Green Energy Tips

Worker installing solar panels on roof

Green footprint“Green energy” means more than using solar panels or wind turbines to power equipment. It also means using our earth’s natural resources wisely as a substitute for any otherwise power-reliant activity.

By going “old school” or by reducing needless energy waste, we can all do a lot to reduce our dependence on expensive and limited planetary resources and lower our energy costs as well.

The average U.S. family spends nearly $2,000 on home utility bills, with more spent in the colder Northeast. And a good amount of that energy is wasted through overuse and poor home energy containment. Start making even small changes today, and you can reduce your energy consumption by up to 25%.

Below are just some of the many energy tips you can find online. Can you find or think of any more?

  • One of the most significant green energy initiatives you can make quickly is to schedule home energy and indoor air quality audit with ComfortSave Solutions today. By ensuring that your home’s ducts, walls, attic surfaces, windows, and doors are properly sealed and insulated, you can greatly reduce your home’s energy costs and impact on the environment.
  • Replace older energy systems and appliances with today’s ENERGY STAR® models. This alone can operational costs and energy dependency significantly. Robison can recommend and install the best solutions for your home’s needs.
  • Install a programmable thermostat to manage your home’s seasonal temperature requirements more effectively, including reducing the output when no one is home.
  • Only run your dishwasher when it is full, and air dry rather than using the drying cycle. The same goes for clothes washers. Also, hand dishwashing only requires 4 gallons per use, while automatic dishwashing requires 12 gallons.
  • Turn off lights, computers, and computer monitors in all rooms when not in use.
  • Unplug any plugs when not in use (e.g., phone and laptop chargers). These items still use electricity while seemingly dormant.
  • Lower the thermostat in your hot water heater to 120°.
  • Take short showers instead of baths.
  • Clean or replace filters once a month, or as recommended by the manufacturer.
  • Clean air registers, baseboard heaters, and radiators regularly – and make sure they are not blocked by furniture, carpeting, or drapes.
  • If you have hot-water radiators, call on Robison to bleed trapped air from them once or twice a season.
  • Also, ask Robison to drain a quart of water from your water tank every three months to remove sediment that impedes heat transfer and lowers efficiency.
  • Turn off kitchen, bath, or other exhaust fans as soon as you can, within 20 minutes if possible.
  • When it’s cold outside, keep the drapes and shades on south-facing windows open during the day to catch warm sunlight – and closed at night to reduce the evening chill. When it’s hot outside, keep window coverings closed during the daytime to prevent solar heat from increasing your home’s need for cooling.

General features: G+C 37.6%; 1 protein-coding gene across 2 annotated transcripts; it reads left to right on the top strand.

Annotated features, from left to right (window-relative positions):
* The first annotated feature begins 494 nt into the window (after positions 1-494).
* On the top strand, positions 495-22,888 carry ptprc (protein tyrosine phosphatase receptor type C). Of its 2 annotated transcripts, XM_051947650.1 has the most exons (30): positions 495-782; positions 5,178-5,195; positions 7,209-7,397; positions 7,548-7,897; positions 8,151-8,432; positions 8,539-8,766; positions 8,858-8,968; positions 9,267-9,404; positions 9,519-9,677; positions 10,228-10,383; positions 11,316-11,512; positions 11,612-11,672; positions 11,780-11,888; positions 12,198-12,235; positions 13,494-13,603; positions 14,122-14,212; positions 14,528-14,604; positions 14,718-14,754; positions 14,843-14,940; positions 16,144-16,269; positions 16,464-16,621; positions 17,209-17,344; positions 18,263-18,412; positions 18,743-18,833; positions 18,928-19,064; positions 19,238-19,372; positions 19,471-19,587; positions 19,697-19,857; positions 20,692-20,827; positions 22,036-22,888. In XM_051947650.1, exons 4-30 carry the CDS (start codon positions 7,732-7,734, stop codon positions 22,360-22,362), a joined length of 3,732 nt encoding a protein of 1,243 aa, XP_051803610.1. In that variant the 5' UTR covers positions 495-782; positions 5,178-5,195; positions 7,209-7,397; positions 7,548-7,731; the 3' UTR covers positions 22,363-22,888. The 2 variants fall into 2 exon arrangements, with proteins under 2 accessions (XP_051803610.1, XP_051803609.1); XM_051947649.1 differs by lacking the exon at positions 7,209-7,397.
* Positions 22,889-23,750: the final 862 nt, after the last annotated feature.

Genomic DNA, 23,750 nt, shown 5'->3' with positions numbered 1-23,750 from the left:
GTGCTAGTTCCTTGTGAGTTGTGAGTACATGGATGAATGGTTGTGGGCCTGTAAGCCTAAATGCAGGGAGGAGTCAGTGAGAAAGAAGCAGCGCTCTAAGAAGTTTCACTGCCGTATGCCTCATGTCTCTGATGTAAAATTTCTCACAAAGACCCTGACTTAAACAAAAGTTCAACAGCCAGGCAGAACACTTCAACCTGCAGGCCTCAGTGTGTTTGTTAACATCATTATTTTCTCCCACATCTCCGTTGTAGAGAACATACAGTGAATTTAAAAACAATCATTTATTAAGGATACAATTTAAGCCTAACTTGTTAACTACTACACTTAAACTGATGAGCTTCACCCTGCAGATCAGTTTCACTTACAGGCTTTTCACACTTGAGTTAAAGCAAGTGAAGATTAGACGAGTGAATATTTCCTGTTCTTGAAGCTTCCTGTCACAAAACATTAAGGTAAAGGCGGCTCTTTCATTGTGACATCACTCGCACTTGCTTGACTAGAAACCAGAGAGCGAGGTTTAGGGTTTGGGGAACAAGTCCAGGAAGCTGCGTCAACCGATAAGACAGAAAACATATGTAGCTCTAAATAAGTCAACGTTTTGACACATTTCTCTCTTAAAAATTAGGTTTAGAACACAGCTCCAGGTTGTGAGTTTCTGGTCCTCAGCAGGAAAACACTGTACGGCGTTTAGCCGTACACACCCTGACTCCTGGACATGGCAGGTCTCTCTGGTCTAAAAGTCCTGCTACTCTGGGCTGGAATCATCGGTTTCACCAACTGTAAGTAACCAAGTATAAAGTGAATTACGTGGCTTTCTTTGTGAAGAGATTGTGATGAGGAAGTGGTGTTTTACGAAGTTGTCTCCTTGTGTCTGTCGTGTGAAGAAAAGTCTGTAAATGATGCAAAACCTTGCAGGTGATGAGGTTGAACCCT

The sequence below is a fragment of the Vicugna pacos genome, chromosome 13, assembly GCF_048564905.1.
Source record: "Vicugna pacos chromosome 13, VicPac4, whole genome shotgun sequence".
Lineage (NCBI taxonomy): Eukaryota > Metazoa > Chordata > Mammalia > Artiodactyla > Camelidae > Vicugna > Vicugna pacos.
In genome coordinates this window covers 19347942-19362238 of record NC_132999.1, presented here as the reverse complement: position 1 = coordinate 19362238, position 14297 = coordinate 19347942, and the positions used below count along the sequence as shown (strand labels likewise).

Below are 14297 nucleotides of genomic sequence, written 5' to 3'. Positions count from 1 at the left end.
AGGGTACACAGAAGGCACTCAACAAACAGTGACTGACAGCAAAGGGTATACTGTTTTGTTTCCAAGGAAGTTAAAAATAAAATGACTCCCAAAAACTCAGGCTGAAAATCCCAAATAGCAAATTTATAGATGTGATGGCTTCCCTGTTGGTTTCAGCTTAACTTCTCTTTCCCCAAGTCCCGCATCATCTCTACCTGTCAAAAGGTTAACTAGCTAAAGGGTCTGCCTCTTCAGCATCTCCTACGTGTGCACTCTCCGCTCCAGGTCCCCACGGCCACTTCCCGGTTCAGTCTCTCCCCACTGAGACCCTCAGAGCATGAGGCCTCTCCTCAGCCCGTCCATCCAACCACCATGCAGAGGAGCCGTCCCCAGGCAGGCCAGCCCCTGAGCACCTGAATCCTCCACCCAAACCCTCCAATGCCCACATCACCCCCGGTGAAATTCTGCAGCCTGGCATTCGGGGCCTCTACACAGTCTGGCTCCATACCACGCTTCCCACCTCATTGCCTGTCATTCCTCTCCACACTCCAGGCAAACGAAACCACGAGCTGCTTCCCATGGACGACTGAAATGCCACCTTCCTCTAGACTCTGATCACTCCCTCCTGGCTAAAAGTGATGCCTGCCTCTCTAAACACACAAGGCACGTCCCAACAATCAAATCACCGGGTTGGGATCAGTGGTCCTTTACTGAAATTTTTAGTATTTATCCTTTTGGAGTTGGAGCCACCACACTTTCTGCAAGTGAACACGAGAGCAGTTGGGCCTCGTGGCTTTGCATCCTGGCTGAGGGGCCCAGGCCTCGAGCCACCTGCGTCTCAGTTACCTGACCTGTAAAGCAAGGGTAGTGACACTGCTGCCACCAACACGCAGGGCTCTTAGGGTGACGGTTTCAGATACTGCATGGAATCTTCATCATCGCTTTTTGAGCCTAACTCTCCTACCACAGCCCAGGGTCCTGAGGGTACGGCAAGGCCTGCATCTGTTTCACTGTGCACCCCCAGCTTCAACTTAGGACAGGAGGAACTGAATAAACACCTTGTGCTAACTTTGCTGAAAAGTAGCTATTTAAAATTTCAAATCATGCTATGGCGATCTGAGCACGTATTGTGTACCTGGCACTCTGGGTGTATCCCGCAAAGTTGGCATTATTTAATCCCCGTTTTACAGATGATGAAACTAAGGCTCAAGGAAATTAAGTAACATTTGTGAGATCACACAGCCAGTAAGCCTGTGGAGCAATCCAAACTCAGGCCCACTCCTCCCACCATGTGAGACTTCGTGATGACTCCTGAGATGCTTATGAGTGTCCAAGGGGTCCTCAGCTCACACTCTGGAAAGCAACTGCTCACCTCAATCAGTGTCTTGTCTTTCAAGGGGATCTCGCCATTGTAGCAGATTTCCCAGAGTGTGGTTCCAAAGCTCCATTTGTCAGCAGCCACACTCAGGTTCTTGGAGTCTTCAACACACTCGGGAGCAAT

• Install interior or exterior storm windows to reduce window heat loss by 25%-50%.
  • Install a whole-house fan to pull cool air through the house and send warm air out through the attic. This can save on alternative air conditioning costs.
  • Don’t place heat-generating items such as lamps and TV sets near your air-conditioning thermostat. The sensor will pick up this nearby heat source and run the AC longer than necessary.
  • Plant trees or shrubs to shade outdoor air conditioning units, making sure not to block airflow. If possible, place room air conditioners on the north side of the house. Units operating in shade use up to 10% less electricity rather than when operating in sunlight.
  • Position trees, shrubs, or vines to effectively provide shade or windbreaks. This can save up to 25% of the energy required for home energy use.
  • Install aerating, low-flow faucets, and showerheads.
  • Insulate your electric hot-water storage tank, being careful not to cover the thermostat. The same with your natural gas or heating oil hot-water storage tank, while not covering the top, bottom, or burner compartment either.
  • Insulate the first six feet of the hot and cold water pipes connecting to your water heater.
  • Consider installing a drain water waste heat recovery system. The Department of Energy recently stated that this can save 25%-30% on water heating.
  • Consider installing a natural gas on-demand or tankless water heater. Researchers have found you can save up to 30% when compared to a standard natural gas storage tank water heater.
  • Install compact fluorescent light bulbs (CFLs) in your home. They last 6-12 times longer and use far less electricity (saving about $30 per bulb over its lifetime) than incandescent bulbs. They also produce about 75% less heat, which can cut home cooling costs.

Do you want to save money now and later with new home energy systems and usage inspections? Contact a Robison representative today.

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